Although you can use Automatic Updates (AU) to keep your Windows XP computer up to date with security patches, it's also good to know exactly what these patches are doing and why they're necessary. One way of doing this is to periodically visit www.microsoft.com and click on the Security link under the Product Resources heading. This takes me to Microsoft's Trustworthy Computing: Security home page, where I find a prominent link to the current month's security updates, which has a link to security guidance on TechNet, where if I just wanted a quick summary I would probably select the Want Less Technical Detail? link, which takes me to a page where I can find a link that says Review the nontechnical summaries, which has a link called This month's security updates summary, which takes me back to where I was earlier and tells me almost nothing about the updates for this month. So this time I'll instead click on security guidance on TechNet and select Microsoft Security Bulletin Summary for June 2005, which finally gives me what I'm looking for--albeit at a technical level that some home users could find daunting. (There seems to be a gap between what Microsoft considers "less technical" detail and "more technical" detail for security bulletins.)
Anyway, there's got to be an easier way of getting information about the patches AU is applying to my system. The answer is to subscribe to email alerts from Microsoft Technical Security Notification Services. These notifications are usually sent out once a month by Microsoft via email to alert administrators about details concerning recently found security vulnerabilities in Windows and the patches that fix them. Once you subscribe to this service, which requires Microsoft Passport, you can receive the alerts in your inbox and keep abreast of what patches AU is applying to your machine.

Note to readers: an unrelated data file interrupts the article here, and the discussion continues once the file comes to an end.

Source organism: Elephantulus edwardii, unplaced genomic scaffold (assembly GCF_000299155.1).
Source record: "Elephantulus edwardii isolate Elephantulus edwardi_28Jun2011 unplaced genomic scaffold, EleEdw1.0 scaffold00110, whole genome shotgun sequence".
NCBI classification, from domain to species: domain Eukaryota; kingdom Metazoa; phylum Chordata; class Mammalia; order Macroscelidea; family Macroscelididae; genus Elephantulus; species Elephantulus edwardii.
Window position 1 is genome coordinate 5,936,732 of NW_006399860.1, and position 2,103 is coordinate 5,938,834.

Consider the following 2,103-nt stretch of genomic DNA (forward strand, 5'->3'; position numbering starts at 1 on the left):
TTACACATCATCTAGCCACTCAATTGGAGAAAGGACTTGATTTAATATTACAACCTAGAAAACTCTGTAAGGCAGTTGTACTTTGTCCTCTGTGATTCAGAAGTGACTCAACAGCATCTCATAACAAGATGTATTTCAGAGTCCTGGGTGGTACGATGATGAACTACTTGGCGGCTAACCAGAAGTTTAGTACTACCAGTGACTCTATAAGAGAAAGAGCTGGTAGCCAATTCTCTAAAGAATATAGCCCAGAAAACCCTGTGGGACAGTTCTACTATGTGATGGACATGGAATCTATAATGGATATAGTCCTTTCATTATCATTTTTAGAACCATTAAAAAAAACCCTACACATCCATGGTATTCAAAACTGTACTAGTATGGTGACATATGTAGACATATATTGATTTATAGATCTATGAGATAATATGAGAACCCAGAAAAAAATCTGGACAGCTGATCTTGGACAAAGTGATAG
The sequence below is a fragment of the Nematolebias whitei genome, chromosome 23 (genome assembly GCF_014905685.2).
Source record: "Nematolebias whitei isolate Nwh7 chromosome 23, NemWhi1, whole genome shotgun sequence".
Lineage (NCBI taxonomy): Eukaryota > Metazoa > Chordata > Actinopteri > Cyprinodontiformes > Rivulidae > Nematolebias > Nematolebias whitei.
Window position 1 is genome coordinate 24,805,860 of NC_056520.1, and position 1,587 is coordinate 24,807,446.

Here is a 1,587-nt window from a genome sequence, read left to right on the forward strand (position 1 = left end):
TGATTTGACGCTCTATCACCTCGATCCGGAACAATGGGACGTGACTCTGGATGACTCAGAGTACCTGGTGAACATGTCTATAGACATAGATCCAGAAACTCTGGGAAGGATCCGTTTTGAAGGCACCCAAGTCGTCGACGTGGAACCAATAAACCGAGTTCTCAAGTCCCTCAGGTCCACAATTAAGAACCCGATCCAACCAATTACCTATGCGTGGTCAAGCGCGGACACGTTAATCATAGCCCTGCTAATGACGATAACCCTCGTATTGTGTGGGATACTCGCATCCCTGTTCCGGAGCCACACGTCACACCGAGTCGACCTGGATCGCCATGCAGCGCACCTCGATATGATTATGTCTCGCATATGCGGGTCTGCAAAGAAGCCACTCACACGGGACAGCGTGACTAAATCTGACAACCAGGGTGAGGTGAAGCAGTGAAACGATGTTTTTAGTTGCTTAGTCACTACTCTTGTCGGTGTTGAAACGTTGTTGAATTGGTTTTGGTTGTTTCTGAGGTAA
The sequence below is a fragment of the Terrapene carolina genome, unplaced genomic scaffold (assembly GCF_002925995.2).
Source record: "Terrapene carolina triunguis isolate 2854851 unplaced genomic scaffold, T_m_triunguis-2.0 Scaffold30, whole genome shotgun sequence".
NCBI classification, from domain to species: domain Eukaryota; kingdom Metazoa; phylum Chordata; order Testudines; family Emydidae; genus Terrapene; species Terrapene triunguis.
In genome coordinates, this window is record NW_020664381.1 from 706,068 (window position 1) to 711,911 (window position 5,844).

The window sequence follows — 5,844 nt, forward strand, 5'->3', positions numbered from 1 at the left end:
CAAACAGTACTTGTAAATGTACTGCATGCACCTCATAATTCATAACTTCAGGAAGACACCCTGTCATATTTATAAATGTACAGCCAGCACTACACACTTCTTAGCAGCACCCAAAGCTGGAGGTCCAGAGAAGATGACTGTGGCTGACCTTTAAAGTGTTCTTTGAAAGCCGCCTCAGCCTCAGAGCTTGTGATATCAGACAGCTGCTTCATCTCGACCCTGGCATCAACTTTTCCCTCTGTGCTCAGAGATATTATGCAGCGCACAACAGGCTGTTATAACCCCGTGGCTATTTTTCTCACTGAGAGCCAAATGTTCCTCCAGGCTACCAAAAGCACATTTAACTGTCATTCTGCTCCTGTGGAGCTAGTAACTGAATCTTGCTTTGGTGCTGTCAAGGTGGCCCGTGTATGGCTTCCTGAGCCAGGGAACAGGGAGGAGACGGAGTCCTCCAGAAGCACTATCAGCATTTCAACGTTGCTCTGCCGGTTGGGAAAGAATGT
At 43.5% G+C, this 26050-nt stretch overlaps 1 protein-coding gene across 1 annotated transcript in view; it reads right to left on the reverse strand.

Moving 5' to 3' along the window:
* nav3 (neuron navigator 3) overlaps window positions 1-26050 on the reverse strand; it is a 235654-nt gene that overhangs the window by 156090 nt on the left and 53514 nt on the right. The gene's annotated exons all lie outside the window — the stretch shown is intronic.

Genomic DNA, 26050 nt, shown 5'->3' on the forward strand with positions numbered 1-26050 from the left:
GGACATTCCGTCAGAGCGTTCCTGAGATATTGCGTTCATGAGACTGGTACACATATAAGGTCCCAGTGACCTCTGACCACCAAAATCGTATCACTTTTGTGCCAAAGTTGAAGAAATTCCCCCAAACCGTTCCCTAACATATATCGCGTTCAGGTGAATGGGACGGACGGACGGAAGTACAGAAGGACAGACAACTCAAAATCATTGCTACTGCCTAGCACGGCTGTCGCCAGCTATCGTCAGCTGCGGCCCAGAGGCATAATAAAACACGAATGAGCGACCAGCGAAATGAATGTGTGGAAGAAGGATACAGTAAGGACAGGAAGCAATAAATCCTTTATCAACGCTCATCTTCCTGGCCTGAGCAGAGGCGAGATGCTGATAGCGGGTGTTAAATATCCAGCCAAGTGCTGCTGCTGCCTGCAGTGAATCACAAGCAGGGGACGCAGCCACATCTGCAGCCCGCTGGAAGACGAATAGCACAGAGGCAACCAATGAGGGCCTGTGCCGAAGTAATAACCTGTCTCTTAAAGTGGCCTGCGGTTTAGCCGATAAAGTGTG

Of course, not every email that arrives in your inbox and purports to be from Microsoft is actually from Microsoft. Some security bulletins that appear to be legitimate are actually messages with worms or viruses attached, while others are phishing attempts to redirect your browser to a bogus site that can capture sensitive personal info from you or install a Trojan on your machine. How can you tell if a security bulletin in your inbox is really from Microsoft and not from some bad guy? Microsoft tells us four ways to do this, which basically amount to the following:
Only the first method above is a dead giveaway; that is, if the security alert email has an attachment, then it's bad and should be deleted. The other methods rely to various degree on the sophistication, brains, patience, and good eyesight of the user and are probably not as helpful. But what more can Microsoft do? I've heard rumors that the next version of IE will include advanced features to help protect against phishing and spoofing attacks, but we'll have to wait and see how that works out.
There's more to security alerts than plain old email, however. If you'd prefer to receive your security alerts from Microsoft by other methods, you can now get them by RSS feed or Windows Messenger or MSN Messenger. You can also subscribe to Comprehensive Security Alerts, in which Microsoft will alert you by email concerning upcoming security bulletins, changes to existing bulletins, and security advisories on various relevant topics. Then there are patches for Microsoft Office, for which you can receive email notification by subscribing to the Inside Office--Product Updates Alert on the Office Online web site. If an update in this newsletter applies to you, you can download and apply the update from the Office Update web site. And if you have other Microsoft software installed on your PC, you can also search the Microsoft Download Center for news or information about patches for your software.
All of this is simply to say that monitoring what patches are coming out of Redmond and why they're needed is not a trivial task. There's lots of information to watch for and lots of different vehicles to deliver it. How do you keep abreast of security fixes for your XP machine? What do you find useful on Microsoft.com and what drives you bananas? Let me know below.
Mitch Tulloch is the author of Windows 2000 Administration in a Nutshell, Windows Server 2003 in a Nutshell, and Windows Server Hacks.
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